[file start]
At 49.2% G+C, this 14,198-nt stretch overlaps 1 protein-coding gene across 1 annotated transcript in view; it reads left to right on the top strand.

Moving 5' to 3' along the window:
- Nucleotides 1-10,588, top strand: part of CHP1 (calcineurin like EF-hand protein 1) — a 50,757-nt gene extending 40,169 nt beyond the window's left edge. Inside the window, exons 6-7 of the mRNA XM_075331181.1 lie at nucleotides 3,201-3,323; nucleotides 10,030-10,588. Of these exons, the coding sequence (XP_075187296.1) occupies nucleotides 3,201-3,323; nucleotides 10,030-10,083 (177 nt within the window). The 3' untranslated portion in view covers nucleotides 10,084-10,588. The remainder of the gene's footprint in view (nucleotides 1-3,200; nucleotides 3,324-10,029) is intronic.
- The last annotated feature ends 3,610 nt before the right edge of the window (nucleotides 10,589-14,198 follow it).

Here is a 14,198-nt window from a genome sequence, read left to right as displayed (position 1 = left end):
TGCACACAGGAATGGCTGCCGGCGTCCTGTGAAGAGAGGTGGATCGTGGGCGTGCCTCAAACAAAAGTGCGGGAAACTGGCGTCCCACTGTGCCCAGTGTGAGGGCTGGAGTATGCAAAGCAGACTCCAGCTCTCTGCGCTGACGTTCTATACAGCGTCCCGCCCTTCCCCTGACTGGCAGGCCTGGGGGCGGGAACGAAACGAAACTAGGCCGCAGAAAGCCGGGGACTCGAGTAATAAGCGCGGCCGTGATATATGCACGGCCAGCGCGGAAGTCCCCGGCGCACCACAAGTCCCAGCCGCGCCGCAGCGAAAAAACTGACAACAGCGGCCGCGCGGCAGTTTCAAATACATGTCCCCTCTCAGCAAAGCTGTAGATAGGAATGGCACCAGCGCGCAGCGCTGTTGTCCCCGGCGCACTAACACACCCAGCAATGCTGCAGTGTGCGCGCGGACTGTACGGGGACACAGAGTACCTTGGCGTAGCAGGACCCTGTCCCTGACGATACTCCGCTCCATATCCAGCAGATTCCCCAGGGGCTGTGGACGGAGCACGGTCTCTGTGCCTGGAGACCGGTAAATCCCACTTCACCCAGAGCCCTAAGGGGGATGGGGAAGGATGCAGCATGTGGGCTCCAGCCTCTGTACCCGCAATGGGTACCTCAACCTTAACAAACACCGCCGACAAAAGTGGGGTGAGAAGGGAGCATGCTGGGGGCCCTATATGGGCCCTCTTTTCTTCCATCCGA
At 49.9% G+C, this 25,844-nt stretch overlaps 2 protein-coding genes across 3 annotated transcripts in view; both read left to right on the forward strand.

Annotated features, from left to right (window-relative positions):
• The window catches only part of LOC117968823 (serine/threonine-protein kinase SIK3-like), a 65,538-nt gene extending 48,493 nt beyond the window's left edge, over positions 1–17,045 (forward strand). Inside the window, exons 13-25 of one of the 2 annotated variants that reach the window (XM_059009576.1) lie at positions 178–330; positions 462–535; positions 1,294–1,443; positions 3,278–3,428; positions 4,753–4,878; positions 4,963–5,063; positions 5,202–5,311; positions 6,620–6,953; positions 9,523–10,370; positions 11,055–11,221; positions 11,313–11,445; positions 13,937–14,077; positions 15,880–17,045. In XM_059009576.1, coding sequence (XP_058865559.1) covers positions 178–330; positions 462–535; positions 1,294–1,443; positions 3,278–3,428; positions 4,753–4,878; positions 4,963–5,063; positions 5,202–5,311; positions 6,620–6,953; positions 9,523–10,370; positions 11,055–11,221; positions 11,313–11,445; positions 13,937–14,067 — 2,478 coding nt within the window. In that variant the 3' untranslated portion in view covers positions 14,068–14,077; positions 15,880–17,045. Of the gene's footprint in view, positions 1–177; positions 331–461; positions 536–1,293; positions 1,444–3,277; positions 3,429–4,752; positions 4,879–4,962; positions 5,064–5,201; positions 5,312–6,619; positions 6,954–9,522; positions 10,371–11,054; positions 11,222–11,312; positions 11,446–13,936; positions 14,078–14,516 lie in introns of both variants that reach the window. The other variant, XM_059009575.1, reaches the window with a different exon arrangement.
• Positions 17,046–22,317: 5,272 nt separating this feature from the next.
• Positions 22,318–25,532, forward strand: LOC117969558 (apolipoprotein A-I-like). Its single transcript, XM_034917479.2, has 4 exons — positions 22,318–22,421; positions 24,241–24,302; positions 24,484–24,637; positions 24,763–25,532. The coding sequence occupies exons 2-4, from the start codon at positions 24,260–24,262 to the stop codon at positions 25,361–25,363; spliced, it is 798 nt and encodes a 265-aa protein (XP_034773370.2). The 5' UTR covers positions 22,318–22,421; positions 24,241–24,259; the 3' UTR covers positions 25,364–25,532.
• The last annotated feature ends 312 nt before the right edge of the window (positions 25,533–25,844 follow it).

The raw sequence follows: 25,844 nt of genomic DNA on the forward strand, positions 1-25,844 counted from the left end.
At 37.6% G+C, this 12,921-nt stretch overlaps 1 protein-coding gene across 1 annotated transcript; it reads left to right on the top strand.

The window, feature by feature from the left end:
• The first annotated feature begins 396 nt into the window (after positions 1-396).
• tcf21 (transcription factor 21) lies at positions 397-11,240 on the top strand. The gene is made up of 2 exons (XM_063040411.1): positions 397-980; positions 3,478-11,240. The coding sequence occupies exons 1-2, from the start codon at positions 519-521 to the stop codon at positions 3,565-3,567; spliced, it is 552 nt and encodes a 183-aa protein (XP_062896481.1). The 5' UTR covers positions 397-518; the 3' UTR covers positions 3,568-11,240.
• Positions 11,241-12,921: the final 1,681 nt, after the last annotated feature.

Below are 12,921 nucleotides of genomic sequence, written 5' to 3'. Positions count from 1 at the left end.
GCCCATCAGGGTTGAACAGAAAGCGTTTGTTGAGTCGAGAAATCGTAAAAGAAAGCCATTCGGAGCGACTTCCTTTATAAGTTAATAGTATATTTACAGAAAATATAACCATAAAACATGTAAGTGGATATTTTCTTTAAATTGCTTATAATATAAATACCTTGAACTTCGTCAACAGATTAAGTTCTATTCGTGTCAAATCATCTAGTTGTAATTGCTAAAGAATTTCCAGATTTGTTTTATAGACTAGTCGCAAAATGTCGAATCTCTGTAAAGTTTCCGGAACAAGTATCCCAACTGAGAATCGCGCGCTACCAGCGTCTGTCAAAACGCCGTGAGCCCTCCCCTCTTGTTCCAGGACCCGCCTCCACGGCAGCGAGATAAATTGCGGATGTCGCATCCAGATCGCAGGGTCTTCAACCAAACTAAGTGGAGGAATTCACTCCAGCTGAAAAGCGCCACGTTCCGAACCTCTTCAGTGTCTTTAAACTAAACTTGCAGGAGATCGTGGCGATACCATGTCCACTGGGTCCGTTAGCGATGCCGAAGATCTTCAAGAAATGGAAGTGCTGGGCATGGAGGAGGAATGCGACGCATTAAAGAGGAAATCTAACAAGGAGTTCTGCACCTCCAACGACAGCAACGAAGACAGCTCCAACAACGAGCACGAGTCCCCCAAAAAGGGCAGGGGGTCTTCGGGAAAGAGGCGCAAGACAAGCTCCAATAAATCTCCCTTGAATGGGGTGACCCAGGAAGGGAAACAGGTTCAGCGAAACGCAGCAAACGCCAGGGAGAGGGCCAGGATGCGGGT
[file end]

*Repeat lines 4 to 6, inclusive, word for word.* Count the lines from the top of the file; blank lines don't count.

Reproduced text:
- The last annotated feature ends 3,610 nt before the right edge of the window (nucleotides 10,589-14,198 follow it).

Here is a 14,198-nt window from a genome sequence, read left to right as displayed (position 1 = left end):
TGCACACAGGAATGGCTGCCGGCGTCCTGTGAAGAGAGGTGGATCGTGGGCGTGCCTCAAACAAAAGTGCGGGAAACTGGCGTCCCACTGTGCCCAGTGTGAGGGCTGGAGTATGCAAAGCAGACTCCAGCTCTCTGCGCTGACGTTCTATACAGCGTCCCGCCCTTCCCCTGACTGGCAGGCCTGGGGGCGGGAACGAAACGAAACTAGGCCGCAGAAAGCCGGGGACTCGAGTAATAAGCGCGGCCGTGATATATGCACGGCCAGCGCGGAAGTCCCCGGCGCACCACAAGTCCCAGCCGCGCCGCAGCGAAAAAACTGACAACAGCGGCCGCGCGGCAGTTTCAAATACATGTCCCCTCTCAGCAAAGCTGTAGATAGGAATGGCACCAGCGCGCAGCGCTGTTGTCCCCGGCGCACTAACACACCCAGCAATGCTGCAGTGTGCGCGCGGACTGTACGGGGACACAGAGTACCTTGGCGTAGCAGGACCCTGTCCCTGACGATACTCCGCTCCATATCCAGCAGATTCCCCAGGGGCTGTGGACGGAGCACGGTCTCTGTGCCTGGAGACCGGTAAATCCCACTTCACCCAGAGCCCTAAGGGGGATGGGGAAGGATGCAGCATGTGGGCTCCAGCCTCTGTACCCGCAATGGGTACCTCAACCTTAACAAACACCGCCGACAAAAGTGGGGTGAGAAGGGAGCATGCTGGGGGCCCTATATGGGCCCTCTTTTCTTCCATCCGA